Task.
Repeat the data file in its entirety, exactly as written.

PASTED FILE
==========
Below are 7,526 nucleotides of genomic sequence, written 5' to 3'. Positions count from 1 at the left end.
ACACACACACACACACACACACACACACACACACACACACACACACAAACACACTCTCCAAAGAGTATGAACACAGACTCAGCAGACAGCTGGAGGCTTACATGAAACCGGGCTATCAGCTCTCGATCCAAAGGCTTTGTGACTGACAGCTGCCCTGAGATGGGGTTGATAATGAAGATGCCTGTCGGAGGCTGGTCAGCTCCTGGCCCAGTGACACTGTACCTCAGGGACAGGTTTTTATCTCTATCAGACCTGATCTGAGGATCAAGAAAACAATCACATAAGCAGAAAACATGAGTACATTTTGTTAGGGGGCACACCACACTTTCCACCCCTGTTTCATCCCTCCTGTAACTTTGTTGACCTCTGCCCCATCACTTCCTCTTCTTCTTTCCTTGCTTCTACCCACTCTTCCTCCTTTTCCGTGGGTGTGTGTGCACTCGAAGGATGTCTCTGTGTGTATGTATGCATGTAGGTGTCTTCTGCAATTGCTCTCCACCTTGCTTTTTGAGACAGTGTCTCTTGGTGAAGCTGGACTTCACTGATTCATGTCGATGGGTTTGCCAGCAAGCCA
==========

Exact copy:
Below are 7,526 nucleotides of genomic sequence, written 5' to 3'. Positions count from 1 at the left end.
ACACACACACACACACACACACACACACACACACACACACACACACAAACACACTCTCCAAAGAGTATGAACACAGACTCAGCAGACAGCTGGAGGCTTACATGAAACCGGGCTATCAGCTCTCGATCCAAAGGCTTTGTGACTGACAGCTGCCCTGAGATGGGGTTGATAATGAAGATGCCTGTCGGAGGCTGGTCAGCTCCTGGCCCAGTGACACTGTACCTCAGGGACAGGTTTTTATCTCTATCAGACCTGATCTGAGGATCAAGAAAACAATCACATAAGCAGAAAACATGAGTACATTTTGTTAGGGGGCACACCACACTTTCCACCCCTGTTTCATCCCTCCTGTAACTTTGTTGACCTCTGCCCCATCACTTCCTCTTCTTCTTTCCTTGCTTCTACCCACTCTTCCTCCTTTTCCGTGGGTGTGTGTGCACTCGAAGGATGTCTCTGTGTGTATGTATGCATGTAGGTGTCTTCTGCAATTGCTCTCCACCTTGCTTTTTGAGACAGTGTCTCTTGGTGAAGCTGGACTTCACTGATTCATGTCGATGGGTTTGCCAGCAAGCCA